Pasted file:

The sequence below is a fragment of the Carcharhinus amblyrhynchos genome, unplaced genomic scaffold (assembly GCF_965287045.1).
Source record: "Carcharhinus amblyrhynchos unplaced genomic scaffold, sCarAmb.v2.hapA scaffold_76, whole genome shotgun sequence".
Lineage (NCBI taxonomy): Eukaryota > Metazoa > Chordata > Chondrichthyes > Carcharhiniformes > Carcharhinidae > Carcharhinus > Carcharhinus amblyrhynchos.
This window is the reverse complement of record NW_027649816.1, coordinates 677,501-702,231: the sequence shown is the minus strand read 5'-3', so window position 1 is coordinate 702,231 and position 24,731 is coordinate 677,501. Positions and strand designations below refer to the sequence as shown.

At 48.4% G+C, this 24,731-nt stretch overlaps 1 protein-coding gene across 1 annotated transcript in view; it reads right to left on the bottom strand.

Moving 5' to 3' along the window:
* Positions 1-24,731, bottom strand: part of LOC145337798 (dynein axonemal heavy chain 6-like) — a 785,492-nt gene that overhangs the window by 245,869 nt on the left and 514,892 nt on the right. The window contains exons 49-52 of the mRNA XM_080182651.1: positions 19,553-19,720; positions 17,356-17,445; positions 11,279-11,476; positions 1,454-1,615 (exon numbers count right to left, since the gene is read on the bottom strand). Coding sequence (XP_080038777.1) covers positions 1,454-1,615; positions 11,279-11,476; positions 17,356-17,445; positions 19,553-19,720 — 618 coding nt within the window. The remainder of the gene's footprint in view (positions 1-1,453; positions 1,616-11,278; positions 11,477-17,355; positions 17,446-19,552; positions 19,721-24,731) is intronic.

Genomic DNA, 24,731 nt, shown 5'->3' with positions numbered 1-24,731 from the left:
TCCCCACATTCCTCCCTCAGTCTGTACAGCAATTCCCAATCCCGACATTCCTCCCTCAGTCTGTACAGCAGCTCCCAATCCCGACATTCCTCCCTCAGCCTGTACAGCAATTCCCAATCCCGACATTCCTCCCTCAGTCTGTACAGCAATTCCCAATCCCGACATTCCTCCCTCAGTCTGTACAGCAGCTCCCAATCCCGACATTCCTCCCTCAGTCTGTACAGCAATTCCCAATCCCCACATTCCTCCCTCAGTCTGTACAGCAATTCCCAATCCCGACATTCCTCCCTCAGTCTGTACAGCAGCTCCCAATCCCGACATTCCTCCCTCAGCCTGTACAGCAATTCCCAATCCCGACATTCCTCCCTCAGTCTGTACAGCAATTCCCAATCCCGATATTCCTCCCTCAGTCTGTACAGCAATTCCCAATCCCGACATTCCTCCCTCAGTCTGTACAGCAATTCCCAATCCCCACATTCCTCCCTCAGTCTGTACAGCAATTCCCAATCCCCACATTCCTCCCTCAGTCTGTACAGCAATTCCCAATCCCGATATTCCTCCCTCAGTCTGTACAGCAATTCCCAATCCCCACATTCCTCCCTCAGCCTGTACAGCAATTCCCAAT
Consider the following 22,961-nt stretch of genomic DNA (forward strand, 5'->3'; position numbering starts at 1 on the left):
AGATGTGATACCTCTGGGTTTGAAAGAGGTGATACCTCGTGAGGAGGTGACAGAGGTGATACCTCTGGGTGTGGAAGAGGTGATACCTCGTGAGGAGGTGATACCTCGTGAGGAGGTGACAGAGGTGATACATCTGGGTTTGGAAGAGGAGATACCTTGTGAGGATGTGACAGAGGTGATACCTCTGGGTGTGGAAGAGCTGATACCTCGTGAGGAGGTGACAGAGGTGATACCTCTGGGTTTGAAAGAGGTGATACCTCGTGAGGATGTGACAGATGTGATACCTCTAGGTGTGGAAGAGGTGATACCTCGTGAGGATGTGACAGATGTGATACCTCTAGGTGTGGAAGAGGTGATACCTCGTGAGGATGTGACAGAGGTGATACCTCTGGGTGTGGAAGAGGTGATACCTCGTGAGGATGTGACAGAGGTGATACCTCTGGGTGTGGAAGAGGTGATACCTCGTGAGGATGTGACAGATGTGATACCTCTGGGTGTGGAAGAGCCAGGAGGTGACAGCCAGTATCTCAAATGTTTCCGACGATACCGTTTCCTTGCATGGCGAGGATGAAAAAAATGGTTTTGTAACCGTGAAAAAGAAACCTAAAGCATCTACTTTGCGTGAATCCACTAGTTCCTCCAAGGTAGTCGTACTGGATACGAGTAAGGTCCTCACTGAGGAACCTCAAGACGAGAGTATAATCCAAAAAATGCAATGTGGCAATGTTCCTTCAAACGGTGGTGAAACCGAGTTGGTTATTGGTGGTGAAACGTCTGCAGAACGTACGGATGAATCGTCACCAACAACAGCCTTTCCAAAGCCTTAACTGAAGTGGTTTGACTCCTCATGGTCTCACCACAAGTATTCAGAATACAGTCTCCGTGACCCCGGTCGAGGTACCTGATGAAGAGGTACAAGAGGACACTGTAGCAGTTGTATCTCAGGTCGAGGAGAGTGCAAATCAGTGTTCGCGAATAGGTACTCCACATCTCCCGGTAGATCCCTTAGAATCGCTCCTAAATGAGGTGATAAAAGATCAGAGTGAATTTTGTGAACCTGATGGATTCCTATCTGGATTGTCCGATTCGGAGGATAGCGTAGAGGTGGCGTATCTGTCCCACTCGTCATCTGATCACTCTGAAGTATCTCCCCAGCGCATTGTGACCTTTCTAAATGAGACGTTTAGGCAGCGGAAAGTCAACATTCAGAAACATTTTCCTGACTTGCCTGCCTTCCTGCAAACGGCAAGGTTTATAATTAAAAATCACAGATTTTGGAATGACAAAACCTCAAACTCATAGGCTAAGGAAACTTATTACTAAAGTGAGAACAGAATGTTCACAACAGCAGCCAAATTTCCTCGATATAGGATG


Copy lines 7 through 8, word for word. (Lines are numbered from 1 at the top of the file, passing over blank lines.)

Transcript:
* Positions 1-24,731, bottom strand: part of LOC145337798 (dynein axonemal heavy chain 6-like) — a 785,492-nt gene that overhangs the window by 245,869 nt on the left and 514,892 nt on the right. The window contains exons 49-52 of the mRNA XM_080182651.1: positions 19,553-19,720; positions 17,356-17,445; positions 11,279-11,476; positions 1,454-1,615 (exon numbers count right to left, since the gene is read on the bottom strand). Coding sequence (XP_080038777.1) covers positions 1,454-1,615; positions 11,279-11,476; positions 17,356-17,445; positions 19,553-19,720 — 618 coding nt within the window. The remainder of the gene's footprint in view (positions 1-1,453; positions 1,616-11,278; positions 11,477-17,355; positions 17,446-19,552; positions 19,721-24,731) is intronic.

Genomic DNA, 24,731 nt, shown 5'->3' with positions numbered 1-24,731 from the left: